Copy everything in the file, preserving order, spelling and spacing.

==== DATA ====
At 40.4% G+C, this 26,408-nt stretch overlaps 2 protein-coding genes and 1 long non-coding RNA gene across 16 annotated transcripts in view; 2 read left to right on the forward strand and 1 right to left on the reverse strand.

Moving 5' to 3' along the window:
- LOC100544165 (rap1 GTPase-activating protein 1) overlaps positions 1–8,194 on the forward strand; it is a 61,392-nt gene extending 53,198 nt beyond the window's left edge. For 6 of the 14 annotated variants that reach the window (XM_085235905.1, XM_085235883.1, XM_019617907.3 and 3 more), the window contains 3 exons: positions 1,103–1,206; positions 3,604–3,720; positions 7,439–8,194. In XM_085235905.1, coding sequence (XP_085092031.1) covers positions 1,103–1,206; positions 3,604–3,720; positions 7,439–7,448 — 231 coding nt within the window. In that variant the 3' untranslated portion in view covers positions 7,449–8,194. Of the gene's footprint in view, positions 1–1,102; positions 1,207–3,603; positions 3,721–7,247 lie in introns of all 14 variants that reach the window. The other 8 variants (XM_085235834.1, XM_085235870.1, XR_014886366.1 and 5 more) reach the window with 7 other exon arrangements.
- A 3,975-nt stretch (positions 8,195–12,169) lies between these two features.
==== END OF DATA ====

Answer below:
At 40.4% G+C, this 26,408-nt stretch overlaps 2 protein-coding genes and 1 long non-coding RNA gene across 16 annotated transcripts in view; 2 read left to right on the forward strand and 1 right to left on the reverse strand.

Moving 5' to 3' along the window:
- LOC100544165 (rap1 GTPase-activating protein 1) overlaps positions 1–8,194 on the forward strand; it is a 61,392-nt gene extending 53,198 nt beyond the window's left edge. For 6 of the 14 annotated variants that reach the window (XM_085235905.1, XM_085235883.1, XM_019617907.3 and 3 more), the window contains 3 exons: positions 1,103–1,206; positions 3,604–3,720; positions 7,439–8,194. In XM_085235905.1, coding sequence (XP_085092031.1) covers positions 1,103–1,206; positions 3,604–3,720; positions 7,439–7,448 — 231 coding nt within the window. In that variant the 3' untranslated portion in view covers positions 7,449–8,194. Of the gene's footprint in view, positions 1–1,102; positions 1,207–3,603; positions 3,721–7,247 lie in introns of all 14 variants that reach the window. The other 8 variants (XM_085235834.1, XM_085235870.1, XR_014886366.1 and 5 more) reach the window with 7 other exon arrangements.
- A 3,975-nt stretch (positions 8,195–12,169) lies between these two features.